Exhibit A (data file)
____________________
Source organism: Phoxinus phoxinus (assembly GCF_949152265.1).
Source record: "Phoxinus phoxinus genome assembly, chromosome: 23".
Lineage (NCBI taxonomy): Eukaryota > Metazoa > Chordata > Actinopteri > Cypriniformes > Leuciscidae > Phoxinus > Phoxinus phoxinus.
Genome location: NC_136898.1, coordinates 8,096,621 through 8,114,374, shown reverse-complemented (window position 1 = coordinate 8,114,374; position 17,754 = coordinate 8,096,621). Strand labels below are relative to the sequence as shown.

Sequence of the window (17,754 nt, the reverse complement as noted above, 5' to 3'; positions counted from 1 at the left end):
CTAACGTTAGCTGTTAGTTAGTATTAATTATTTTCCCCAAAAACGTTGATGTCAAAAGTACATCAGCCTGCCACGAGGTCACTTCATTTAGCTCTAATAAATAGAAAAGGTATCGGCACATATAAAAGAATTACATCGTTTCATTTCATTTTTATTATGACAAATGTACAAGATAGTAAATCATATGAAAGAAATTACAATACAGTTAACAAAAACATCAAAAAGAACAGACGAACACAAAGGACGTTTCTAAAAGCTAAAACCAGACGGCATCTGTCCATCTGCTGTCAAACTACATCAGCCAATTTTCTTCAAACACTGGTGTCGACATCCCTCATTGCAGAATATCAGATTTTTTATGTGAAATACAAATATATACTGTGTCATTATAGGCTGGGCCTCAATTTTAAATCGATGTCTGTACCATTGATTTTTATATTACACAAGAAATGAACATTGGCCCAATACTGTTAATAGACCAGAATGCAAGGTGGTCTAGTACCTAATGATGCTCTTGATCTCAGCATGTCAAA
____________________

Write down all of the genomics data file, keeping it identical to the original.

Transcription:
Source organism: Phoxinus phoxinus (assembly GCF_949152265.1).
Source record: "Phoxinus phoxinus genome assembly, chromosome: 23".
Lineage (NCBI taxonomy): Eukaryota > Metazoa > Chordata > Actinopteri > Cypriniformes > Leuciscidae > Phoxinus > Phoxinus phoxinus.
Genome location: NC_136898.1, coordinates 8,096,621 through 8,114,374, shown reverse-complemented (window position 1 = coordinate 8,114,374; position 17,754 = coordinate 8,096,621). Strand labels below are relative to the sequence as shown.

Sequence of the window (17,754 nt, the reverse complement as noted above, 5' to 3'; positions counted from 1 at the left end):
CTAACGTTAGCTGTTAGTTAGTATTAATTATTTTCCCCAAAAACGTTGATGTCAAAAGTACATCAGCCTGCCACGAGGTCACTTCATTTAGCTCTAATAAATAGAAAAGGTATCGGCACATATAAAAGAATTACATCGTTTCATTTCATTTTTATTATGACAAATGTACAAGATAGTAAATCATATGAAAGAAATTACAATACAGTTAACAAAAACATCAAAAAGAACAGACGAACACAAAGGACGTTTCTAAAAGCTAAAACCAGACGGCATCTGTCCATCTGCTGTCAAACTACATCAGCCAATTTTCTTCAAACACTGGTGTCGACATCCCTCATTGCAGAATATCAGATTTTTTATGTGAAATACAAATATATACTGTGTCATTATAGGCTGGGCCTCAATTTTAAATCGATGTCTGTACCATTGATTTTTATATTACACAAGAAATGAACATTGGCCCAATACTGTTAATAGACCAGAATGCAAGGTGGTCTAGTACCTAATGATGCTCTTGATCTCAGCATGTCAAA